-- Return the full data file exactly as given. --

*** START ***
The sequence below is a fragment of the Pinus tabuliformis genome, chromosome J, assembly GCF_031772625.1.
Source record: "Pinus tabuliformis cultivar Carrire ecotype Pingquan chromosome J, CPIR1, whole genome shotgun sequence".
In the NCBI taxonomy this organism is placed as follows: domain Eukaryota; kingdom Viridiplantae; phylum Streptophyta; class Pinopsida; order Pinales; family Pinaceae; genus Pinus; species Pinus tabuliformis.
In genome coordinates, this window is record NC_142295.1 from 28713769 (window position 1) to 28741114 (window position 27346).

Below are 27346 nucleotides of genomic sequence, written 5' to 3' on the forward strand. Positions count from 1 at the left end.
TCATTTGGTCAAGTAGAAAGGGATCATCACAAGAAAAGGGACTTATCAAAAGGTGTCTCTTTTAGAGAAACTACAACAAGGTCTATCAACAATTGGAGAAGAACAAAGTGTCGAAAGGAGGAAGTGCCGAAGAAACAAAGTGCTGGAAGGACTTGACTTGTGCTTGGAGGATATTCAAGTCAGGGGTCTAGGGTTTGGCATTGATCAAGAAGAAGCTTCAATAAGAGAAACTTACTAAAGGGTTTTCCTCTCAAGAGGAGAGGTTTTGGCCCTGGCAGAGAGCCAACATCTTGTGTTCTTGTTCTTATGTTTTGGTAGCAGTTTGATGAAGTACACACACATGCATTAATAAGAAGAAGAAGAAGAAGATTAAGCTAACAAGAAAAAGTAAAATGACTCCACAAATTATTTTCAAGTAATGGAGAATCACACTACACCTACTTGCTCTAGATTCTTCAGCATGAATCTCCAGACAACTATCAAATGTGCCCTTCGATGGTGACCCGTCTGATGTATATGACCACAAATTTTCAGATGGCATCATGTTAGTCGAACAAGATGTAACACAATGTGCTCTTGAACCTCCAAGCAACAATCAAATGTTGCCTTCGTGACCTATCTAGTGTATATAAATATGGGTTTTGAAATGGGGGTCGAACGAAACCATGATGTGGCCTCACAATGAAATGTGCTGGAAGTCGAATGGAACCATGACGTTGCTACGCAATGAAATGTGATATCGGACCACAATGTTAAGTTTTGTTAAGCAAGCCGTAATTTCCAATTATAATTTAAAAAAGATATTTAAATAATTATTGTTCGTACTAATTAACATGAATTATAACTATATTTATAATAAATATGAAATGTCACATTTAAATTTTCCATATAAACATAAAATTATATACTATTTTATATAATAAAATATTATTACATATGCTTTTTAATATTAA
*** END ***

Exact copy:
The sequence below is a fragment of the Pinus tabuliformis genome, chromosome J, assembly GCF_031772625.1.
Source record: "Pinus tabuliformis cultivar Carrire ecotype Pingquan chromosome J, CPIR1, whole genome shotgun sequence".
In the NCBI taxonomy this organism is placed as follows: domain Eukaryota; kingdom Viridiplantae; phylum Streptophyta; class Pinopsida; order Pinales; family Pinaceae; genus Pinus; species Pinus tabuliformis.
In genome coordinates, this window is record NC_142295.1 from 28713769 (window position 1) to 28741114 (window position 27346).

Below are 27346 nucleotides of genomic sequence, written 5' to 3' on the forward strand. Positions count from 1 at the left end.
TCATTTGGTCAAGTAGAAAGGGATCATCACAAGAAAAGGGACTTATCAAAAGGTGTCTCTTTTAGAGAAACTACAACAAGGTCTATCAACAATTGGAGAAGAACAAAGTGTCGAAAGGAGGAAGTGCCGAAGAAACAAAGTGCTGGAAGGACTTGACTTGTGCTTGGAGGATATTCAAGTCAGGGGTCTAGGGTTTGGCATTGATCAAGAAGAAGCTTCAATAAGAGAAACTTACTAAAGGGTTTTCCTCTCAAGAGGAGAGGTTTTGGCCCTGGCAGAGAGCCAACATCTTGTGTTCTTGTTCTTATGTTTTGGTAGCAGTTTGATGAAGTACACACACATGCATTAATAAGAAGAAGAAGAAGAAGATTAAGCTAACAAGAAAAAGTAAAATGACTCCACAAATTATTTTCAAGTAATGGAGAATCACACTACACCTACTTGCTCTAGATTCTTCAGCATGAATCTCCAGACAACTATCAAATGTGCCCTTCGATGGTGACCCGTCTGATGTATATGACCACAAATTTTCAGATGGCATCATGTTAGTCGAACAAGATGTAACACAATGTGCTCTTGAACCTCCAAGCAACAATCAAATGTTGCCTTCGTGACCTATCTAGTGTATATAAATATGGGTTTTGAAATGGGGGTCGAACGAAACCATGATGTGGCCTCACAATGAAATGTGCTGGAAGTCGAATGGAACCATGACGTTGCTACGCAATGAAATGTGATATCGGACCACAATGTTAAGTTTTGTTAAGCAAGCCGTAATTTCCAATTATAATTTAAAAAAGATATTTAAATAATTATTGTTCGTACTAATTAACATGAATTATAACTATATTTATAATAAATATGAAATGTCACATTTAAATTTTCCATATAAACATAAAATTATATACTATTTTATATAATAAAATATTATTACATATGCTTTTTAATATTAA